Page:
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September 2017 Issue
August 2017
JAZZIZ July Issue

Blue Maqams

#Sinatra100: Crosby and Sinatra: a rivalry made in heaven

By Matt Micucci

Bing Crosby is one of the most influential musical artists of all time. His bass-baritone vocal style is also one of the most instantly recognisable, and led him to becoming the best-selling artist of the twentieth century.

One of the things that also led him to rise to unprecedented popularity – he was, in fact the first multimedia star, making his mark not just as a recording and live performing artist but also as a beloved radio and film personality – was his confidence in making full use of the new technologies, such as the microphone, that allowed him to develop a laid-back style full of warmth and passion.

This is a style that many vocalists aimed to downright copy. One of these was Frank Sinatra, who admitted to attempting to imitate it early on before finally coming to the realisation that the world did not need another Crosby, and using it instead as a foundation to develop his own unique style.

Growing up, Sinatra had a picture of Crosby hanging on his bedroom wall. He even got to meet his idol backstage in 1935 at a Newark Club, if only very briefly. The two would not meet again for almost a decade, by which time Sinatra had become an overnight sensation and indeed, a contender to the other’s throne. The media, of course, was all over it.

By the early forties, Sinatra had become an overnight sensation, breaking out as a solo artist and regularly playing sold out concerts at the Paramount Theatre. He became the king of the bobby soxers, and his avid female fanbase would scream, wail and flail their hands in a frenzy, a practice that became known as the swooning, much to the general worry of the older generation, that strongly disapproved.

Bing Crosby was still as popular as ever but never received such a reaction, which meant that he became the righteous party in the feud that was instantly instigated by the media between the two. On his part, Crosby never exploited this fact, and claimed that he thought Sinatra was the kind of singer that only comes around once in a lifetime, before adding humorously “but, why did it have to be my lifetime?”

Still, the scene was set for a phony and entertaining rivalry, in which Crosby and Sinatra traded some tongue in cheek back and forths. Most of these took place publicly on radio broadcasts, some of which can still be heard on Armed Forces Radio Service recodrings, in which the two would trade some childish insults, with Crosby calling Sinatra a loser, and Sinatra reminding the audience about Crosby’s receiding hairline. They would star in each other shows, or guest star together in other radio shows, and showed some great chemistry performing some terrific duets.

This didn’t stop fans from taking the whole thing seriously. In one instance, on September 18, 1944, an angry female fan of Bing’s plunged an ice pick into a loyal Sinatra worshipper.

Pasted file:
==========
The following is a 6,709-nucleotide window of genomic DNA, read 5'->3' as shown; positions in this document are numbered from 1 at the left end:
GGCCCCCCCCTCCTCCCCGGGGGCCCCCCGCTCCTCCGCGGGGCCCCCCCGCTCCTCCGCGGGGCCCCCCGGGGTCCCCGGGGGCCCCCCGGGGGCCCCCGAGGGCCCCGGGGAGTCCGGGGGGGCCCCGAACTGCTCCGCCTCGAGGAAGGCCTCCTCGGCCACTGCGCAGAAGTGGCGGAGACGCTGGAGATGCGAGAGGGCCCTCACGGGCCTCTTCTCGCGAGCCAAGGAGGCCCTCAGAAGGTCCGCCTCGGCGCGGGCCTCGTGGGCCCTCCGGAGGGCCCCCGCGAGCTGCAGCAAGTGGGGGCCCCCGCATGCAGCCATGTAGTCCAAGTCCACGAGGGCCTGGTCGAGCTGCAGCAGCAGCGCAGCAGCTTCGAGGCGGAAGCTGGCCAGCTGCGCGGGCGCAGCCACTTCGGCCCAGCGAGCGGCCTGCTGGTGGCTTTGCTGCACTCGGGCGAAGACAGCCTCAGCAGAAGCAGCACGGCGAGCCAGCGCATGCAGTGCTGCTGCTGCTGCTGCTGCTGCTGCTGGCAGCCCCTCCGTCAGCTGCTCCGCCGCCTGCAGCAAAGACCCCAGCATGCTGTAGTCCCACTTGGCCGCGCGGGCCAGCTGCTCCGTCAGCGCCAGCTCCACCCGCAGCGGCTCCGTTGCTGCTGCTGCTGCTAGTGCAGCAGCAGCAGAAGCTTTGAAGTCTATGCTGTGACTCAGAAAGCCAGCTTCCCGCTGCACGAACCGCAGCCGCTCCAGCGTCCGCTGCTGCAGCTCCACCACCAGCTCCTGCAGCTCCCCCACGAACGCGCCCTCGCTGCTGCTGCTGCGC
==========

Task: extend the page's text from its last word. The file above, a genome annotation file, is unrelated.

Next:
The “heated” rivalry started to cool down by the second part of the forties. Around this time, Sinatra found himself with neither a recording nor a film contract. He would later rise to fame once again, and even arguably surpass Crosby as the greatest singer of all time, although Crosby would still outsell him in the long run. The two would go on to sing together numerous times, and even star in films together, most notably in High Society from 1956.

One thing is for certain – the two always had great admiration for each other and each other’s works. In one of the most touching moments of the rivalry, Crosby published a letter addressed to the young newcomer on the Motion Picture-Hollywood Magazine in 1943, in which he gave him some advice about setting up a long lasting career in show business. Here, he also took time to point out what a great impression Sinatra had instantly made on Crosby – he admired, for instance, the way in which when he first came to Hollywood, he didn’t flash the cash like many others but instead lived in a small apartment with his brother who cooked spaghetti for him every night in order for them to be able to send some money home to their mother. One passage particularly stands out:

Then there was that party you went to where one of the boys, in his cups, started some talk about a minority racial group to which, incidentally, you don’t belong. Frank Sinatra didn’t feel like taking much of that talk. This particular racial group was having its ears beaten off in Europe at the time and you thought it would he fine if we had none of that in Uncle Sam’s back yard. So you gave out with a snappy left and a kayo right to the chin of this small-scale rabble rouser and ended the distasteful conversation.

For my money, you were Mr. America that afternoon, Frankie! I was proud to be in the same business as an Italian kid who would fight for the under dog in the good old Yankee way.

© 2017 JAZZIZ Publishing. All Rights Reserved.

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